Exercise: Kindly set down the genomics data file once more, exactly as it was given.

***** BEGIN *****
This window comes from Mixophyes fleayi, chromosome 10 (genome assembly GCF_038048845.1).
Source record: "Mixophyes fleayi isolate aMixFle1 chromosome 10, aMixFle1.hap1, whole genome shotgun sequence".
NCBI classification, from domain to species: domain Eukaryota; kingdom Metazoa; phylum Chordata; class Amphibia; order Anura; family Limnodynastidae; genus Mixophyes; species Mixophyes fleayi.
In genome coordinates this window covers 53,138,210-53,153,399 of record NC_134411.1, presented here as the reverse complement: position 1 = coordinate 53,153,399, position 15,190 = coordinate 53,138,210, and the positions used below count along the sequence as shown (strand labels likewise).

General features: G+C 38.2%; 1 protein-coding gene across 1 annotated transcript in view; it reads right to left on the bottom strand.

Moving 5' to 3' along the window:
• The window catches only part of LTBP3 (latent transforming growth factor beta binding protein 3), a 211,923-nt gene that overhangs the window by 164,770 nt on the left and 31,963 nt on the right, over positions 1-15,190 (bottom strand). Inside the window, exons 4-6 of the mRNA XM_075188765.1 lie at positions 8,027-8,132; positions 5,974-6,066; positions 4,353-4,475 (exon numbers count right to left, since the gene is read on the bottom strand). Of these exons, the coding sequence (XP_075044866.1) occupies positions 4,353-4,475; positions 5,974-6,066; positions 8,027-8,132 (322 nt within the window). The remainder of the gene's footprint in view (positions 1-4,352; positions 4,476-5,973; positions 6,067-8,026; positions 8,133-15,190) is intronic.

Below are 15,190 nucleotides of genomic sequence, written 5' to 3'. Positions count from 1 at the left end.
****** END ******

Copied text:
This window comes from Mixophyes fleayi, chromosome 10 (genome assembly GCF_038048845.1).
Source record: "Mixophyes fleayi isolate aMixFle1 chromosome 10, aMixFle1.hap1, whole genome shotgun sequence".
NCBI classification, from domain to species: domain Eukaryota; kingdom Metazoa; phylum Chordata; class Amphibia; order Anura; family Limnodynastidae; genus Mixophyes; species Mixophyes fleayi.
In genome coordinates this window covers 53,138,210-53,153,399 of record NC_134411.1, presented here as the reverse complement: position 1 = coordinate 53,153,399, position 15,190 = coordinate 53,138,210, and the positions used below count along the sequence as shown (strand labels likewise).

General features: G+C 38.2%; 1 protein-coding gene across 1 annotated transcript in view; it reads right to left on the bottom strand.

Moving 5' to 3' along the window:
• The window catches only part of LTBP3 (latent transforming growth factor beta binding protein 3), a 211,923-nt gene that overhangs the window by 164,770 nt on the left and 31,963 nt on the right, over positions 1-15,190 (bottom strand). Inside the window, exons 4-6 of the mRNA XM_075188765.1 lie at positions 8,027-8,132; positions 5,974-6,066; positions 4,353-4,475 (exon numbers count right to left, since the gene is read on the bottom strand). Of these exons, the coding sequence (XP_075044866.1) occupies positions 4,353-4,475; positions 5,974-6,066; positions 8,027-8,132 (322 nt within the window). The remainder of the gene's footprint in view (positions 1-4,352; positions 4,476-5,973; positions 6,067-8,026; positions 8,133-15,190) is intronic.

Below are 15,190 nucleotides of genomic sequence, written 5' to 3'. Positions count from 1 at the left end.